I don’t often focus on current-events with this blog, as it is designed to be a (rarely updated) record of our experiences abroad rather than a soapbox for political rants. With the recent events in Charlottesville, Virginia raging through my mind, I’ve been reminded of Paraguay’s recent struggles for reconciliation after a dictatorship and thought that it offers a few interesting parallels.
Alfredo Stroessner’s 35-year rule of Paraguay earned him the dubious distinction of being the longest-ruling dictator in the South America. He was devoutly anti-communist and used harsh methods of intimidation, torture and murder to maintain his iron-grip of the country.
His legacy in Paraguay continues to be controversial today. Many of Stroessner’s former supporters maintain political and economic control as members of a business-elite; they revere him and openly pine with nostalgia for the good ole days of his totalitarian dictatorship. Most of the intellectual class in contrast, as the primary victims of Stroessner’s suppression campaigns, hate everything he stands for with a vehemence that is astounding to witness in person. Paraguayans are known for being a relaxed nation; the national motto is tranquilo pa, which loosely translates to, “no worries.” But emotions can run hot when Paraguayans discuss Stroessner!
That’s where the connection to Charlottesville came to mind. Stroessner (like most dictators it seems) had a statue fetish. The country was covered with bronze effigies of himself standing authoritatively, confident in his total control. When he was ousted in 1989, congress passed a law mandating the removal of all statues from plazas, hills and roadsides around the country. They also demanded the renaming of schools, roads, buildings and anything else bearing his name. Even the second largest city in the country, Puerto Stroessner, was rechristened Ciudad del Este. This task was monumental (pun intended). It took two years but in 1991, a final one-ton statue was removed from a hill-top in Lambare. What the Paraguayans did with the scrap in 1991 could, in my opinion, serve as an interesting compromise for the Southern United States’ plethora of Confederate statues.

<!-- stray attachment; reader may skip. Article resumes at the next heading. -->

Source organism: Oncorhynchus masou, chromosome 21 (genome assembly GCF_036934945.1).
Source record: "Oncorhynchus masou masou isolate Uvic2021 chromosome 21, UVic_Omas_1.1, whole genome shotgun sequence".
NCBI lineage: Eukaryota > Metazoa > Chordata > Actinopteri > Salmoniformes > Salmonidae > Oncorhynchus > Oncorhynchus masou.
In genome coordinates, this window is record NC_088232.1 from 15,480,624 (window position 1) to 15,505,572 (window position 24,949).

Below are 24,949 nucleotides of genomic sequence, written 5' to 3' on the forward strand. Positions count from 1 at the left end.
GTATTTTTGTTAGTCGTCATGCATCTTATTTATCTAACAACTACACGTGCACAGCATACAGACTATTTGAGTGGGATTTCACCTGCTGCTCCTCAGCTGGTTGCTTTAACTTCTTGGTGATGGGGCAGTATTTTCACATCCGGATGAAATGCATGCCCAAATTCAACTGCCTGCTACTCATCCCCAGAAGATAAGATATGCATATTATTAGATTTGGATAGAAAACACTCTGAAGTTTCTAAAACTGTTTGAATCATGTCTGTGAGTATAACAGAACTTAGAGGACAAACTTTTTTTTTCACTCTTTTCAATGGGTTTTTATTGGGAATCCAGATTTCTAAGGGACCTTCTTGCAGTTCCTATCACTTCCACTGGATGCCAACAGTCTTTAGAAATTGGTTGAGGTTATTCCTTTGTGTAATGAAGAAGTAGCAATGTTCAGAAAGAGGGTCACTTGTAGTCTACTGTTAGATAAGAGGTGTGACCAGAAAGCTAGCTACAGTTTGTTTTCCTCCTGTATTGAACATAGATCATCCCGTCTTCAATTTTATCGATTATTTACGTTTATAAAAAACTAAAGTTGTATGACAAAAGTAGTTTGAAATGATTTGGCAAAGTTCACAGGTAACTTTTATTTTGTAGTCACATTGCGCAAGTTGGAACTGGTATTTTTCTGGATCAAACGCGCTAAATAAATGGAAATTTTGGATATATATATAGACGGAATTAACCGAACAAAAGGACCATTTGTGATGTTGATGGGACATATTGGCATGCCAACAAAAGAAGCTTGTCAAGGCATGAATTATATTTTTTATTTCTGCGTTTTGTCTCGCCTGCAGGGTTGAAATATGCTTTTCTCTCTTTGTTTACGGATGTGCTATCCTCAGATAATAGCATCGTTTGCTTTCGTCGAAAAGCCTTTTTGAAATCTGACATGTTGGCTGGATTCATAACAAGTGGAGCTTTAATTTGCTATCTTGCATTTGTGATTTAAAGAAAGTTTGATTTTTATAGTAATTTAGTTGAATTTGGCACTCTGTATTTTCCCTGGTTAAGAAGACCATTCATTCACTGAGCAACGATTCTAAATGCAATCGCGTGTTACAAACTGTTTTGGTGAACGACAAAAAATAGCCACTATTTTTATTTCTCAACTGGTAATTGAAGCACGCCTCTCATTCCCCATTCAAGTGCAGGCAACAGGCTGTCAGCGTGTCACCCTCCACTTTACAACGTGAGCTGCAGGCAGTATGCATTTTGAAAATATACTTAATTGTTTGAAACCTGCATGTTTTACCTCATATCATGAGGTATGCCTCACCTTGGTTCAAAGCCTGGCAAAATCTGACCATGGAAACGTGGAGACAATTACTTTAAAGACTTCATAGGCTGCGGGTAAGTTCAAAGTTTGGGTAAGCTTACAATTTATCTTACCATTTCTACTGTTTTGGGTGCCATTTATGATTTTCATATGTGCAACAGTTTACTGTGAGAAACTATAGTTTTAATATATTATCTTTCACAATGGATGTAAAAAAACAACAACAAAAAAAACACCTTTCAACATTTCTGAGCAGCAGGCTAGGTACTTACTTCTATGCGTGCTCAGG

To remember the legacy of Stroessner, the innovative Paraguayans dismembered the statue and smashed it between two blocks of concrete. They then set it up again in its mangled form in a downtown Asuncion plaza, where it still sits today. I feel like this balances the arguments on both sides of the debate, the “preserve our history” crowd and the “tear it down” protester camp. When I first noticed the memorial during my second trip to the downtown core after I’d moved to Paraguay, I had a surprisingly visceral reaction. To me, Stroessner’s face peering out of the concrete, his hands reaching as if he is caged, seems like a huge political statement; although Paraguay may never fully escape from his shadow, that doesn’t preclude a newfound commitment to justice and democracy. I think this is my favorite Paraguayan monument as a result. Thanks for reading my musings.